New Jerseyans see a glimmer of hope for the Garden State following Phil Murphy’s gubernatorial victory in November, according to the latest Rutgers-Eagleton Poll. After an increasingly pessimistic outlook about the state for the past two years, residents have slightly reversed course: while 60 percent believe New Jersey is still going off on the wrong track, 30 percent now say the state is headed in the right direction – a double-digit increase since August. Moreover, a plurality (46 percent) thinks that things will get better under the upcoming Murphy administration; 20 percent, on the other hand, believe things will get worse, 23 percent say they will remain the same, and 10 percent are unsure.
A majority of New Jerseyans is enthusiastic at some level about Murphy becoming the state’s next governor: 23 percent are “very” enthusiastic, and 35 percent are “somewhat” enthusiastic. More than a third of residents, on the other hand, are not enthusiastic – 13 percent “not very” and 24 percent “not at all.” Just over half believes Murphy has a clear plan for what he wants to do in the state; the other half are evenly divided between feeling Murphy does not have a clear strategy and being unsure.
Six in 10 residents say they have at least some knowledge (17 percent “a lot,” 44 percent “some”) of what Murphy wants to do as governor, and New Jerseyans show sizeable support for a number of promises Murphy made during the campaign. Large majorities favor providing employees with a minimum number of paid sick days (80 percent), restoring funding for family planning services (75 percent), fully funding the public-employee pension system (68 percent), raising the minimum wage to $15 per hour (68 percent), strengthening state gun laws (59 percent), and legalizing the sale and use of recreational marijuana (53 percent). New Jerseyans continue to oppose casino expansion (61 percent) and legalized betting on college sports (55 percent).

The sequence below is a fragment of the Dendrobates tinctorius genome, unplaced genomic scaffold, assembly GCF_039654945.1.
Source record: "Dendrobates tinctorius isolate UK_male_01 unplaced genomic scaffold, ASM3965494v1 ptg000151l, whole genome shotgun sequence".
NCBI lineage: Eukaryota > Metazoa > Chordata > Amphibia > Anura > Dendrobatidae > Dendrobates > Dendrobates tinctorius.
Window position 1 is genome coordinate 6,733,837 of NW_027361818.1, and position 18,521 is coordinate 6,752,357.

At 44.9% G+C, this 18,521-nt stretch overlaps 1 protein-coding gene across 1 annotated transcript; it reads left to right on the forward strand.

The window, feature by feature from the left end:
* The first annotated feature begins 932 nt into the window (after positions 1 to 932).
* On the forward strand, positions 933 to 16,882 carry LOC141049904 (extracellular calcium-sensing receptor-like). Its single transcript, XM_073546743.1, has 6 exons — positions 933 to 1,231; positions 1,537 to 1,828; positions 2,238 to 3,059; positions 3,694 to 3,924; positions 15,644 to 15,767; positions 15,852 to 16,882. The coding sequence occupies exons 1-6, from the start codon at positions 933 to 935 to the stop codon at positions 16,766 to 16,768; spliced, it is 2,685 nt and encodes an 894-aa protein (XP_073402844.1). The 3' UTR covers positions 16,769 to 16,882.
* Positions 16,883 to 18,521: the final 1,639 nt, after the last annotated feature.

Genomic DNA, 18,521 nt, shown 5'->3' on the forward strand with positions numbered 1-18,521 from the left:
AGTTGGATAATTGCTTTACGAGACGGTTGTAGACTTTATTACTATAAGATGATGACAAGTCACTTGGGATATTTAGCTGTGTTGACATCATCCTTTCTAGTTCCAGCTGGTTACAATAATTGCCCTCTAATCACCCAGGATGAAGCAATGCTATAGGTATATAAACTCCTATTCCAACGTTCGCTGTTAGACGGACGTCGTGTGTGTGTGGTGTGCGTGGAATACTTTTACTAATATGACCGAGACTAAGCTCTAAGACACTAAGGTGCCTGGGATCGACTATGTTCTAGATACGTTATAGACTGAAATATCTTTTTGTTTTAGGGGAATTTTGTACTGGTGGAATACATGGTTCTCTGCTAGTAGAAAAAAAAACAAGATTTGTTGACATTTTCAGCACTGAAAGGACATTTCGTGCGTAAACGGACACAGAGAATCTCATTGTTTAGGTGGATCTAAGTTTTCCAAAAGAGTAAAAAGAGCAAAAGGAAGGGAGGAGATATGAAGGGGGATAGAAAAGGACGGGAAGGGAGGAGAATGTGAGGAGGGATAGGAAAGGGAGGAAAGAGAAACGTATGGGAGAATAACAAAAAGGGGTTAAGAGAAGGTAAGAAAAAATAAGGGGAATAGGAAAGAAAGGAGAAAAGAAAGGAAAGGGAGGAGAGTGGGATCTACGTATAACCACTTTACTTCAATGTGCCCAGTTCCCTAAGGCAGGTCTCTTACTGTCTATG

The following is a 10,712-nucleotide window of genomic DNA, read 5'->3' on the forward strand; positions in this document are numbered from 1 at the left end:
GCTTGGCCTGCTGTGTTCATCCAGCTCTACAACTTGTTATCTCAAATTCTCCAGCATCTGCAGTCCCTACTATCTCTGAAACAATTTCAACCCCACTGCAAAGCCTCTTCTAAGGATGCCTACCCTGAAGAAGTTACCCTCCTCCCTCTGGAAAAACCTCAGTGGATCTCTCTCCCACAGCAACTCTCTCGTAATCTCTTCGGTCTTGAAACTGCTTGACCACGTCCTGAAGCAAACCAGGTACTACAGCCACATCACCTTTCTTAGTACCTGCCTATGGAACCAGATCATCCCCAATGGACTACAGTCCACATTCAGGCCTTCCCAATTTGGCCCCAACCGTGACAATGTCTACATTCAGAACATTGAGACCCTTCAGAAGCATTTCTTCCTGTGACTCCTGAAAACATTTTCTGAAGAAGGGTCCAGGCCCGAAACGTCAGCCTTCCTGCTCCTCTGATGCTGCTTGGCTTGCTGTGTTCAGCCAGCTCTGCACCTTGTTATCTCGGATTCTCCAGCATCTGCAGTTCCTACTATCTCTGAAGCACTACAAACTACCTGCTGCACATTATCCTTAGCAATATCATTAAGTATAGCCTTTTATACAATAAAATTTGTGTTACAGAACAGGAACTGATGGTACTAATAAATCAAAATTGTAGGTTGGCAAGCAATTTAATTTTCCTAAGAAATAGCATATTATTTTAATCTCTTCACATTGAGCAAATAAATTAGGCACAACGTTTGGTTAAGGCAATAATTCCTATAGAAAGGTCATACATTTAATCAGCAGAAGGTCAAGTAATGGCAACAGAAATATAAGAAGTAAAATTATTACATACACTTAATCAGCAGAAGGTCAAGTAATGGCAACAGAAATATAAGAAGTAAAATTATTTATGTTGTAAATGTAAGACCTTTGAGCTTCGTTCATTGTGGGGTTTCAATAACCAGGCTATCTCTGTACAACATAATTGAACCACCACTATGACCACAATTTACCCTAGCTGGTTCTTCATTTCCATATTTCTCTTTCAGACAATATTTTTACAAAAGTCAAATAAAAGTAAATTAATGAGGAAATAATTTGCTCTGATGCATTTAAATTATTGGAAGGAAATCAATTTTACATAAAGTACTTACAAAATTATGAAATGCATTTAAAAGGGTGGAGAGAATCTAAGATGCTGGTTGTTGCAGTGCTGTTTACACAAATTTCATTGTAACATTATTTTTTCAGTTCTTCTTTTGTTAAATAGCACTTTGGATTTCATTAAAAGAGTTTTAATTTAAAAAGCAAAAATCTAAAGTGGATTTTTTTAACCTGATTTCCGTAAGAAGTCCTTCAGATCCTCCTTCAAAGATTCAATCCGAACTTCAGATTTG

When asked what issue Murphy should tackle first upon taking office, a quarter mentions something about taxes: 20 percent say taxes, in general, and another 7 percent specifically mention property taxes. Fourteen percent believe education should be his top concern. No other issue receives more than 6 percent.
“Post-election, New Jerseyans are eager about a new administration and what it may bring,” said Dr. Ashley Koning, assistant research professor and director of the Eagleton Center for Public Interest Polling (ECPIP) at Rutgers University-New Brunswick. “But even as optimism grows, the state is in dire financial straits and taxes still reign as a top concern, which may limit what Gov. Murphy is able to do.”
Murphy’s recognition has grown post-election. New Jerseyans are now more favorable than unfavorable toward the governor-elect, 37 percent to 25 percent; 35 percent still have no opinion of him and 3 percent do not know who he is. This is a marked difference from just a few months ago, when two-thirds of residents either did not recognize Murphy or could not form an opinion of him either way.
Most residents have yet to form an impression of the state’s incoming lieutenant governor: 60 percent have no opinion of Sheila Oliver, while another 19 percent are favorable, and 14 percent are unfavorable.
Results are from a statewide poll of 1,203 adults contacted by live callers on both landlines and cell phones from Nov. 15-27, 2017. The sample has a margin of error of +/-3.0 percentage points. Some questions reported in this release were asked of a sub-sample, resulting in approximately 600 respondents and a margin of error of 4.3 percentage points. Interviews were done in English and, when requested, Spanish.
Partisanship drives a wedge on views about the state, Murphy, and policy
Not everyone shares a positive outlook on the state and new administration. Republicans (20 percent) and Independents (24 percent) are about half as likely as Democrats to say New Jersey is going in the right direction (41 percent). Republicans are especially negative, with 72 percent saying the state has gone off on the wrong track.
Partisan divides persist when residents are asked about their feelings toward Murphy himself. Six in 10 Democrats have a favorable impression toward the governor-elect, while the same number of Republicans has an unfavorable one. Independents are split (25 percent favorable to 28 percent unfavorable), with a plurality (42 percent) not giving an opinion either way.
Enthusiasm for Murphy is also highest among his base: 41 percent of Democrats are “very” enthusiastic, compared to 13 percent of independents and 7 percent of Republicans. Democrats are also more likely than their counterparts to believe Murphy has a clear plan – 66 percent, versus 42 percent among independents and 44 percent among Republicans.
Partisans also take opposing sides on a number of Murphy’s campaign promises. Large majorities of Democrats support Murphy’s biggest proposals, including marijuana legalization (67 percent) and raising the minimum wage to $15 per hour (89 percent). Two-thirds of Republicans, on the other hand, oppose each of these. Yet a majority of Republicans back paid sick days (67 percent) and funding family planning services (57 percent); just over half support fully funding the pension system (52 percent) and expanding casino gambling to other parts of New Jersey (52 percent).Related Articles: